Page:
The sad part is, to elect Xiden, they did not have to leave home. The Ballot(s) came to them.

      • 0 avatar
        kcflyer

        yes, and conveniently there were just enough absentee ballots to overcome Trumps lead when the poles closed in the swing states. The fact that nearly 100 percent of absentee ballots were for Sleepy Joe should in no way be questioned even though the law of averages would indicate closer to a 50 / 50 mix in most districts. (historically absentee ballots tended to be conservative due to the oversees military votes. Nothing to see here. You can bet if the current variant of the China Virus isn’t enough of a scare tactic the dems will make something else up to justify millions of absentee ballots for the mid terms and in 2024.

      • 0 avatar
        FreedMike

        Listen to this comedy team…

        “The Ballot(s) came to them.”
        And no one voted for the guy who lost by mail. Oh, wait…tens of millions of people DID vote for him by mail, but the only suspect mail-in votes were for the other guy.
        (Rimshot)

        “…Trumps lead when the poles closed in the swing states…”
        You mean, poles, as in north and south pole, or Polish folks with a lowercase “p”?
        (Rimshot)

        They’ll be here until Tuesday, folks…be sure to tip your wait staff…

        • 0 avatar
          C5 is Alive

          Yawn. Or, perhaps those who can’t be troubled to get off their couches and stand in a polling line (let alone get a job) shouldn’t be so easily granted a voice in our national conversation?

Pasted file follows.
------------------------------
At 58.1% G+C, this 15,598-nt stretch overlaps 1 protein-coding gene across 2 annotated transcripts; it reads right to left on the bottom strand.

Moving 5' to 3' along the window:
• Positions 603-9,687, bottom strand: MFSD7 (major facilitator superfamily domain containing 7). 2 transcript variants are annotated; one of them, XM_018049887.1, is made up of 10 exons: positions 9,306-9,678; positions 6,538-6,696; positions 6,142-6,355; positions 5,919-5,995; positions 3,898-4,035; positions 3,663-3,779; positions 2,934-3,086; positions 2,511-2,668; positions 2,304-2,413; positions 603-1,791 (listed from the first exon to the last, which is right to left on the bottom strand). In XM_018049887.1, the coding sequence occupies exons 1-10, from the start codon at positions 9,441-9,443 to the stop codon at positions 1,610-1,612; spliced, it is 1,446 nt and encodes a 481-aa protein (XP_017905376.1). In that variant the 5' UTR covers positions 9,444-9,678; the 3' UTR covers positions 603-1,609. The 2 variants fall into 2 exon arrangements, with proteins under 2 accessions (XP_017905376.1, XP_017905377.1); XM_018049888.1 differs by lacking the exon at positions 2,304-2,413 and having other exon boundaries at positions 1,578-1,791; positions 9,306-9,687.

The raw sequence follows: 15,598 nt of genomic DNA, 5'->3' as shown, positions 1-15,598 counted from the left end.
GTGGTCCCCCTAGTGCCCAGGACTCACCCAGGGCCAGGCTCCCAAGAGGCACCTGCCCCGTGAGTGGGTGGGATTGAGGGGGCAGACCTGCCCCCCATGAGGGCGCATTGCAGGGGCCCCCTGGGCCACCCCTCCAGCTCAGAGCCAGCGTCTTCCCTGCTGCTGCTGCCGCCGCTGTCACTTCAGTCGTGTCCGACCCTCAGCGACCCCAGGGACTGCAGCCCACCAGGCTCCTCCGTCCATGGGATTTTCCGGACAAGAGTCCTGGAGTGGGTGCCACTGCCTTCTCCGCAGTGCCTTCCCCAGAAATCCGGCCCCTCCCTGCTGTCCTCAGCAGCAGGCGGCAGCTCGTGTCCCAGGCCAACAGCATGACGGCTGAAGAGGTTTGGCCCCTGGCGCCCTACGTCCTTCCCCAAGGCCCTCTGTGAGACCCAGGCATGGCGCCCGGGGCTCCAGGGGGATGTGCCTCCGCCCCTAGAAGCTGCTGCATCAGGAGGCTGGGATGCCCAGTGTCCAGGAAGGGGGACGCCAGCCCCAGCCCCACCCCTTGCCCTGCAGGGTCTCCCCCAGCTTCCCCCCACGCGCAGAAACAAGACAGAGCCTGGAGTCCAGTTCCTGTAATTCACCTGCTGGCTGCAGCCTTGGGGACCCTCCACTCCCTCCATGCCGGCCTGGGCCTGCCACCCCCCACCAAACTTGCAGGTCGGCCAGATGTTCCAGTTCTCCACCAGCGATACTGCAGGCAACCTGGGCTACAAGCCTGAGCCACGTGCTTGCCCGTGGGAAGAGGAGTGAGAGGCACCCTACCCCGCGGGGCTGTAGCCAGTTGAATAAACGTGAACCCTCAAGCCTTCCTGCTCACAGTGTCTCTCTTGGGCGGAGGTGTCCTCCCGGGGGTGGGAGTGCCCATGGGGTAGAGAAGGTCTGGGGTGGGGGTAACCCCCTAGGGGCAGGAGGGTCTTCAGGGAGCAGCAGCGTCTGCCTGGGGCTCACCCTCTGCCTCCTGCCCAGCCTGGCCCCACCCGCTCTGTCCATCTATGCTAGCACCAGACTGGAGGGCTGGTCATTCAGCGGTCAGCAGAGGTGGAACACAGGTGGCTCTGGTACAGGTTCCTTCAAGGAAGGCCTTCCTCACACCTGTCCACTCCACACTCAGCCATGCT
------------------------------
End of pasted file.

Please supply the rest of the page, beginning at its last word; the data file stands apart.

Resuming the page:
Voting really needs to be reclassified as a privilege to be earned, rather than a “right” to be squandered.

          • 0 avatar
            28-Cars-Later

            Service Guarantees Citizenship! Would you like to know more?

          • 0 avatar
            C5 is Alive

            At this point I’m willing to at least consider other approaches, 28. Surely there’s a middle ground between Heinlein’s breathless protestations against fascism and the wanton misappropriation of representative democracy.

          • 0 avatar
            C5 is Alive

            Edit to the above: I confused the author with Paul Verhoeven, who turned “Starship Troopers” into a satirical film. Heinlein was a proponent for a regimented state that favored the productive elite.

            My point stands.

          • 0 avatar
            28-Cars-Later

            @C5

            Oh I am sure there is, the question becomes can reasonable men with reasonable ideas prevail?

          • 0 avatar
            C5 is Alive

            They can, but first they’ll need to reconcile with themselves the need to be “unreasonable” in dealing with societal vermin. Therein lies the problem so far.

          • 0 avatar
            ToolGuy

            @C5, I’ve read a lot* of Heinlein lately [I have time – rimshot], including the Starship Troopers book (quite different from the movie). The ‘can’t vote without Federal Service’ idea definitely comes from Heinlein and the 1959 novel.

            *Not a whole lot, because Robert Heinlein is a little too kinky for me – refer to ‘his’ wikipedia entry.

          • 0 avatar
            FreedMike

            “Voting really needs to be reclassified as a privilege to be earned, rather than a “right” to be squandered.”

            And I thought reincarnation wasn’t real. Is that you, George III? I thought you went nuts and died.

            He’ll be here all week, folks. Tip your waitress!

          • 0 avatar